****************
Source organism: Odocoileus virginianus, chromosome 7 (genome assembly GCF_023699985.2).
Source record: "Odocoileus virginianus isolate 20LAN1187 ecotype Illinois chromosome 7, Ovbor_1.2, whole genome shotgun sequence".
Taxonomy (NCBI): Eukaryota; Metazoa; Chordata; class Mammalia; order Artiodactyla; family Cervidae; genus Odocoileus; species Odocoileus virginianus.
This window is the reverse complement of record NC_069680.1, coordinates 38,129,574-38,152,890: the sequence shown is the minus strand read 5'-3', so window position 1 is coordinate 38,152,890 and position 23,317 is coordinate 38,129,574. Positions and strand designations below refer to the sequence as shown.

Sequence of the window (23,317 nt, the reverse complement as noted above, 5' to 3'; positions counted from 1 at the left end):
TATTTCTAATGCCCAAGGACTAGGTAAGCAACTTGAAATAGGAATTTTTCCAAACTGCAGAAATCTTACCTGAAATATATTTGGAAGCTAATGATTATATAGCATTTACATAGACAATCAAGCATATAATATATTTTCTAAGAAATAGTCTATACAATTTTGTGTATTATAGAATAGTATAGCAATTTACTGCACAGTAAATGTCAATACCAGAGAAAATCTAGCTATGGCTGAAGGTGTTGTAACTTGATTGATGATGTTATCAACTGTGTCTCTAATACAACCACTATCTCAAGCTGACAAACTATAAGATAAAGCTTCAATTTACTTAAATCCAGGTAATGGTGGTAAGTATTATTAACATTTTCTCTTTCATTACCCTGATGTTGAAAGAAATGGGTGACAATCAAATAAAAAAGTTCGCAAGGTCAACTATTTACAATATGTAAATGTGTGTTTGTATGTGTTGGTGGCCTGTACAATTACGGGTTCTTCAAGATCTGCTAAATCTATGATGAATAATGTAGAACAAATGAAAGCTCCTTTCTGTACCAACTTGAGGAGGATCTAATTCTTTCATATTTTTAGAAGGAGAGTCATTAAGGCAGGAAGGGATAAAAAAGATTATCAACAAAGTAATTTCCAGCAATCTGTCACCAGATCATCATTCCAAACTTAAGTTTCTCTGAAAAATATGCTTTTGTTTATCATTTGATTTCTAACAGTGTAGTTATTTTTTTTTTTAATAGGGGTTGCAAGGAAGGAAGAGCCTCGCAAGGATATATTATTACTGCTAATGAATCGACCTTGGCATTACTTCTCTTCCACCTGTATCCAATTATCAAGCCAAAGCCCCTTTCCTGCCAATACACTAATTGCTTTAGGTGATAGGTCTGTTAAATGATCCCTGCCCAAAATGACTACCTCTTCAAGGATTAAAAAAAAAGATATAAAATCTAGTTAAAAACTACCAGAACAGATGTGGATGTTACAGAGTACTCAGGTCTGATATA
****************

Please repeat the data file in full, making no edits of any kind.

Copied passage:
Source organism: Odocoileus virginianus, chromosome 7 (genome assembly GCF_023699985.2).
Source record: "Odocoileus virginianus isolate 20LAN1187 ecotype Illinois chromosome 7, Ovbor_1.2, whole genome shotgun sequence".
Taxonomy (NCBI): Eukaryota; Metazoa; Chordata; class Mammalia; order Artiodactyla; family Cervidae; genus Odocoileus; species Odocoileus virginianus.
This window is the reverse complement of record NC_069680.1, coordinates 38,129,574-38,152,890: the sequence shown is the minus strand read 5'-3', so window position 1 is coordinate 38,152,890 and position 23,317 is coordinate 38,129,574. Positions and strand designations below refer to the sequence as shown.

Sequence of the window (23,317 nt, the reverse complement as noted above, 5' to 3'; positions counted from 1 at the left end):
TATTTCTAATGCCCAAGGACTAGGTAAGCAACTTGAAATAGGAATTTTTCCAAACTGCAGAAATCTTACCTGAAATATATTTGGAAGCTAATGATTATATAGCATTTACATAGACAATCAAGCATATAATATATTTTCTAAGAAATAGTCTATACAATTTTGTGTATTATAGAATAGTATAGCAATTTACTGCACAGTAAATGTCAATACCAGAGAAAATCTAGCTATGGCTGAAGGTGTTGTAACTTGATTGATGATGTTATCAACTGTGTCTCTAATACAACCACTATCTCAAGCTGACAAACTATAAGATAAAGCTTCAATTTACTTAAATCCAGGTAATGGTGGTAAGTATTATTAACATTTTCTCTTTCATTACCCTGATGTTGAAAGAAATGGGTGACAATCAAATAAAAAAGTTCGCAAGGTCAACTATTTACAATATGTAAATGTGTGTTTGTATGTGTTGGTGGCCTGTACAATTACGGGTTCTTCAAGATCTGCTAAATCTATGATGAATAATGTAGAACAAATGAAAGCTCCTTTCTGTACCAACTTGAGGAGGATCTAATTCTTTCATATTTTTAGAAGGAGAGTCATTAAGGCAGGAAGGGATAAAAAAGATTATCAACAAAGTAATTTCCAGCAATCTGTCACCAGATCATCATTCCAAACTTAAGTTTCTCTGAAAAATATGCTTTTGTTTATCATTTGATTTCTAACAGTGTAGTTATTTTTTTTTTTAATAGGGGTTGCAAGGAAGGAAGAGCCTCGCAAGGATATATTATTACTGCTAATGAATCGACCTTGGCATTACTTCTCTTCCACCTGTATCCAATTATCAAGCCAAAGCCCCTTTCCTGCCAATACACTAATTGCTTTAGGTGATAGGTCTGTTAAATGATCCCTGCCCAAAATGACTACCTCTTCAAGGATTAAAAAAAAAGATATAAAATCTAGTTAAAAACTACCAGAACAGATGTGGATGTTACAGAGTACTCAGGTCTGATATA